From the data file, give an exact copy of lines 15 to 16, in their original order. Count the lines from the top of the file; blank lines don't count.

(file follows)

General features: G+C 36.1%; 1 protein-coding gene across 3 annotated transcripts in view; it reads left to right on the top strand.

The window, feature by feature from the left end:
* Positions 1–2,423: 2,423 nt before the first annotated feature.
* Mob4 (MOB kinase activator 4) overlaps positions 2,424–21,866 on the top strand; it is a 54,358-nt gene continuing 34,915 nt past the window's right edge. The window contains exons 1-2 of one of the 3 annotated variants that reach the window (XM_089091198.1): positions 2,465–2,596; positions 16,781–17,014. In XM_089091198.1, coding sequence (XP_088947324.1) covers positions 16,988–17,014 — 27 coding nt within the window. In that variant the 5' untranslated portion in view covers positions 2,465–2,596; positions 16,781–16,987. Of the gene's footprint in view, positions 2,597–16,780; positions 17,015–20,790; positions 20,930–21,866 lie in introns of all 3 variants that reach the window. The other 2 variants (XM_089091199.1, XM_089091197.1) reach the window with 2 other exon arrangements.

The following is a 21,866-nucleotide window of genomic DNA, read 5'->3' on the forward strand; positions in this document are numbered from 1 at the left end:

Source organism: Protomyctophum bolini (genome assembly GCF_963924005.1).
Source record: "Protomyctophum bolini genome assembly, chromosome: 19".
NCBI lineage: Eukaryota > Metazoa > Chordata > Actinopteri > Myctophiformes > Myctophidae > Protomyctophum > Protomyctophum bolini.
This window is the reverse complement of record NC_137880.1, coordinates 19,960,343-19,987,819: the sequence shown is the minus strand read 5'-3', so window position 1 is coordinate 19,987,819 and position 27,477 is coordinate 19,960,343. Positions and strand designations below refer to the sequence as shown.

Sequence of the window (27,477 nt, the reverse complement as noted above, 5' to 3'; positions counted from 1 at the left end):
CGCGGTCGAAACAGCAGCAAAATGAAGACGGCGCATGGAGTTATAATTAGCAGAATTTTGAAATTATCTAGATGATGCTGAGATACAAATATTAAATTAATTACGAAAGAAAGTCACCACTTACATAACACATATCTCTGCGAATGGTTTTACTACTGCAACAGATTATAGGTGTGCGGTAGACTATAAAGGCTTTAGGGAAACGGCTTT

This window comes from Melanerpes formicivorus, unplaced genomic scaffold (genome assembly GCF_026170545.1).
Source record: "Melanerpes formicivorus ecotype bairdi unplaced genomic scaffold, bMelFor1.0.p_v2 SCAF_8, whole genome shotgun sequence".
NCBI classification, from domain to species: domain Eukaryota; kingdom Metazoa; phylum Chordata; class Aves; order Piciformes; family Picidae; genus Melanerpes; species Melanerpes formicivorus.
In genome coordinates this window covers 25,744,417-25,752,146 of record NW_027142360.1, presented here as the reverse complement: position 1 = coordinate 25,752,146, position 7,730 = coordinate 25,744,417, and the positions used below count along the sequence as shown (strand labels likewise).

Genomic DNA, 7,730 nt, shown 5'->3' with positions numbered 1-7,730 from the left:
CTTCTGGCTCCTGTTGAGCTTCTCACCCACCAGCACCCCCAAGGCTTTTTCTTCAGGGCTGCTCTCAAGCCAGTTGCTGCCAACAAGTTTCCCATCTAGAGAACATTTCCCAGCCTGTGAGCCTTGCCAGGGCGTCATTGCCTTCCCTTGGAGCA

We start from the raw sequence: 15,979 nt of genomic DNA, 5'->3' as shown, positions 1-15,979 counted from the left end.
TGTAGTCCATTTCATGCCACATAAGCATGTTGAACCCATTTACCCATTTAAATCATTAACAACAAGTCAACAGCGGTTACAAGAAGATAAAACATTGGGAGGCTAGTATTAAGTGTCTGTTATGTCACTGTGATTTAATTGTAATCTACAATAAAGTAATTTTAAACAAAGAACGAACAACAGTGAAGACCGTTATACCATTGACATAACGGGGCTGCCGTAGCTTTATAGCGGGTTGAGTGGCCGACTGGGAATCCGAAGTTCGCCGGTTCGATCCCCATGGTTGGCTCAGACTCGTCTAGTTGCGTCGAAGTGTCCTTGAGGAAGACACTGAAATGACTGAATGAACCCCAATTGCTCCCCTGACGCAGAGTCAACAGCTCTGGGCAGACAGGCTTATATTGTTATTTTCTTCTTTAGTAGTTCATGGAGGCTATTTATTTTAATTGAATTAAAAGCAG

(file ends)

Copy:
In genome coordinates this window covers 25,744,417-25,752,146 of record NW_027142360.1, presented here as the reverse complement: position 1 = coordinate 25,752,146, position 7,730 = coordinate 25,744,417, and the positions used below count along the sequence as shown (strand labels likewise).

Genomic DNA, 7,730 nt, shown 5'->3' with positions numbered 1-7,730 from the left: